At the back, there is the key reference and its Bluetooth pairing code. All this is delivered in a rather minimalist bundle with a short start-up guide (in English) and a USB cable. The complete manual is available in PDF format on the Feitian website.

A fairly simple use, an application to install for Google under iOS
For the moment, dual U2F authentication from a mobile device is not offered by almost any service except Google. If we hope that its support will expand, we used the solution of the American giant to test our product of the day.

As expected, the operation is quite classic. In a computer browser, connect the key is enough. This is the preferred method to add it to your account, through the security settings. We will regret in passing that, although Firefox now supports U2F, Google still requires the use of Chrome. Here, do not rely on the use of Bluetooth or NFC, only USB can be used.

Under Android, everything will also be native with the use of NFC. Thus, when adding a Google account, it will be enough to present the key on the smartphone’s detection zone (which must therefore be activated) for the double authentication to be validated. If you choose Bluetooth, you will need to have paired the key with the device beforehand.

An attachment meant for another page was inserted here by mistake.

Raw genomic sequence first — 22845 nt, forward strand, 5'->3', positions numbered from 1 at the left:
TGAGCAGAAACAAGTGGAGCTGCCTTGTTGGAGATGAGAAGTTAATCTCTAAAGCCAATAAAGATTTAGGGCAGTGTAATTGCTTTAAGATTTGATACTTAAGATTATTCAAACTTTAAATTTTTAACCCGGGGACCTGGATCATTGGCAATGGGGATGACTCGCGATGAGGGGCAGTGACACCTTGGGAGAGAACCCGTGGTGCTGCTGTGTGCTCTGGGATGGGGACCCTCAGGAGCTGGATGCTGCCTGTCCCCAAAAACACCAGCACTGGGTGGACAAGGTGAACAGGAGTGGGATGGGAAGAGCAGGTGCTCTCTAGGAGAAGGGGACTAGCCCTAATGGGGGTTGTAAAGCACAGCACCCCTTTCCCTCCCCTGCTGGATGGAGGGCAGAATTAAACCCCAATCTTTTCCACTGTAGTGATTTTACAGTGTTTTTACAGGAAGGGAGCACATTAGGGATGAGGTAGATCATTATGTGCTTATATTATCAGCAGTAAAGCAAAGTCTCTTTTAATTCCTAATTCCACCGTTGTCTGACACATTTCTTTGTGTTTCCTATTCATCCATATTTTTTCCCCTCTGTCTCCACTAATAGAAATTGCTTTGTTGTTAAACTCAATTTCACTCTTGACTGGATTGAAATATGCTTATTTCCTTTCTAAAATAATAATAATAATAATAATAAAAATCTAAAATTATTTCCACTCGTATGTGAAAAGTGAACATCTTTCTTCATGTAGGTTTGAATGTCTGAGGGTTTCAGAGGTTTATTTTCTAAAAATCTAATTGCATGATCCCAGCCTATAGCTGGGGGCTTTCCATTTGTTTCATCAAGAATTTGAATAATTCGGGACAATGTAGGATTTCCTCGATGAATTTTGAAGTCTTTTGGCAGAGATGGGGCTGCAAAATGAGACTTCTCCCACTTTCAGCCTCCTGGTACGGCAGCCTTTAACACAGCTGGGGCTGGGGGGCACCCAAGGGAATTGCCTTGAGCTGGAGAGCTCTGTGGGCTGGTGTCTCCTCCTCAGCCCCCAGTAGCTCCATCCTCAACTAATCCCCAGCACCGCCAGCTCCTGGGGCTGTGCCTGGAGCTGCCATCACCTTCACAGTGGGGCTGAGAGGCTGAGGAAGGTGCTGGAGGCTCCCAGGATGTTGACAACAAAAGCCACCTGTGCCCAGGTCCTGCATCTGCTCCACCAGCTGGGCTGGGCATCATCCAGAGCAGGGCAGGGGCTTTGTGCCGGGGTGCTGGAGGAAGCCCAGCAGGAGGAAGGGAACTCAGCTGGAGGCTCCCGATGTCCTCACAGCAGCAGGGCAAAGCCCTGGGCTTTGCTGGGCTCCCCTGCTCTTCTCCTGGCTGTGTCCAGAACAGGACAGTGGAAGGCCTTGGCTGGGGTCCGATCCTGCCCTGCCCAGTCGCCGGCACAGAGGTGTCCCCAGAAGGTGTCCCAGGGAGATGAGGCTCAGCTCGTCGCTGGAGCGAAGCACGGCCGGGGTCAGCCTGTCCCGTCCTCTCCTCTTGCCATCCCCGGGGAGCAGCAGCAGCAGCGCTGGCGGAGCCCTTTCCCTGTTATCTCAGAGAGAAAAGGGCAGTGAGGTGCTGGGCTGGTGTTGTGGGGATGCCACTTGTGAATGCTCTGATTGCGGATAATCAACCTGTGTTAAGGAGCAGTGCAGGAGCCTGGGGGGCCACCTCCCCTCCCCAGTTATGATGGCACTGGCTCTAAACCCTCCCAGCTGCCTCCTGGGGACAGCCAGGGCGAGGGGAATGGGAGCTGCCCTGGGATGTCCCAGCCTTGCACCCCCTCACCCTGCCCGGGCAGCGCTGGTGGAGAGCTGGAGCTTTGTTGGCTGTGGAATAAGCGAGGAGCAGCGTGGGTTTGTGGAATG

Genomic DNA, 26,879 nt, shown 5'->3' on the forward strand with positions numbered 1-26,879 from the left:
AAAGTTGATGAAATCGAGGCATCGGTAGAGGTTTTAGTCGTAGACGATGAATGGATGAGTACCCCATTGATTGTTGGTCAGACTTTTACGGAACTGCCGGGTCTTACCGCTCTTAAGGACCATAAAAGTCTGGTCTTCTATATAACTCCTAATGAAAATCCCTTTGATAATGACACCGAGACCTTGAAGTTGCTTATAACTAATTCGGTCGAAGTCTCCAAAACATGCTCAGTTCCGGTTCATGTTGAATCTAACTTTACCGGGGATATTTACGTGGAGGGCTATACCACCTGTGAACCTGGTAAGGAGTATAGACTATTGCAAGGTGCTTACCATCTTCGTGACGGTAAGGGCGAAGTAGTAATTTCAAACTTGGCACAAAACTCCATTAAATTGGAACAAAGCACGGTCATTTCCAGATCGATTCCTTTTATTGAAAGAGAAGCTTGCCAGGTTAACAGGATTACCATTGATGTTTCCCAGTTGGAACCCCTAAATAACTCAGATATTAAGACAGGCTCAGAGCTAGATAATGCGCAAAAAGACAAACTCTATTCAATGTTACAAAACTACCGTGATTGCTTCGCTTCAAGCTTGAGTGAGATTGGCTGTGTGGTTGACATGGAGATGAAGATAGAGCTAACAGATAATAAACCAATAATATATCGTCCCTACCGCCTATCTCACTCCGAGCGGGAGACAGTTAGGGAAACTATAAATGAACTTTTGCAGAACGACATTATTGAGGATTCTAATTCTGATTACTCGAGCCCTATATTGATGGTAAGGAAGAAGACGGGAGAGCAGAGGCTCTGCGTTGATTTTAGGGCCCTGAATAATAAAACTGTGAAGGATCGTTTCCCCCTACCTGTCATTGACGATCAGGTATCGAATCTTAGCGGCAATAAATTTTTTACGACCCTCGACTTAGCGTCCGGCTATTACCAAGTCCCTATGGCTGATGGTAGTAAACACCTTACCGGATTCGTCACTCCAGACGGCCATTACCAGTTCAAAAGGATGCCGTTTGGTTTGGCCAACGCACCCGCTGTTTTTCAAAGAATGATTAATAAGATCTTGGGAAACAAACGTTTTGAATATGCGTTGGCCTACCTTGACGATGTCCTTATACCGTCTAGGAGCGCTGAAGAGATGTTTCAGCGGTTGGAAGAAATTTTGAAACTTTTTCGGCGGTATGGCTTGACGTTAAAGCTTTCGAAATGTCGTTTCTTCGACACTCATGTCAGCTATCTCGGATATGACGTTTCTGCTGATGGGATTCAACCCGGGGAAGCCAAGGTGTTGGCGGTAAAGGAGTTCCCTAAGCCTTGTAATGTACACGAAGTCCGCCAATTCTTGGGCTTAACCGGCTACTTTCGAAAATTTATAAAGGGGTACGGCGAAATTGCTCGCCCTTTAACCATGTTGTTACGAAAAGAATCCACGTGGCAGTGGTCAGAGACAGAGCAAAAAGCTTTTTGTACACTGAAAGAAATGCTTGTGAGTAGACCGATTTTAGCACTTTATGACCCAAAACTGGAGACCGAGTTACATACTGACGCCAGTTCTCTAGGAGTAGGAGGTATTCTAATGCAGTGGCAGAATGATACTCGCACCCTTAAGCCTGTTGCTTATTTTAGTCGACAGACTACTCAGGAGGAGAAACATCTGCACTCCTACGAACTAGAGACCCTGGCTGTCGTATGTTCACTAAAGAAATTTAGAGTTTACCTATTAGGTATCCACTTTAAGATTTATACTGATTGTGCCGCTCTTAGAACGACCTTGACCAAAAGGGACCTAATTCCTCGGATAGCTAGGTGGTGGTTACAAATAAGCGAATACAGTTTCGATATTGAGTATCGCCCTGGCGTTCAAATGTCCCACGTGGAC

To do this, simply press the button on the front panel for 5 seconds (without the USB connected), the Bluetooth LED flashes. This is a sign that the key can be added by confirming the code on the back of the key.

Under iOS, only Bluetooth can be used. This procedure will therefore also be necessary, but Google requires that the connection be made through a specific application: Smart Lock. It is currently the only way to manage validation in two steps under Apple’s mobile OS.

It checks that the Bluetooth pairing has been performed. If this is the case, your connection will be validated and you can then use your Google account from any other application of the Internet giant.

Google Smart Lock U2F iOSGoogle Smart Lock U2F iOSGoogle Smart Lock U2F iOSGoogle Smart Lock U2F iOSGoogle Smart Lock U2F iOSGoogle Smart Lock U2F iOSGoogle Smart Lock U2F

U2F: the ball is on the developers’ side (and Apple’s)

In the end, the Feitian FIDO Multipass key is a product that will have the advantage of being inexpensive (be careful with customs fees in case of import), compact and compatible with the main OS. Those who wish to use it can use it in addition to a more traditional security key, directly comprising a male USB port.

However, it will continue to be regretted that developers do not more fully implement U2F within their applications. It is still too rare to see its use proposed on a mobile device, while Bluetooth and NFC solutions are available. Once again, Google is one of the few that is really responsive in this area, and that’s a shame.

Let’s hope that the arrival of Firefox and this kind of multi-interface keys will encourage them to take things a little more seriously. It is also to be hoped that Apple will eventually change its shoulder rifle to NFC to allow the use of a larger number of security keys. It could not be otherwise from a company that claims to put the security and privacy of its customers first.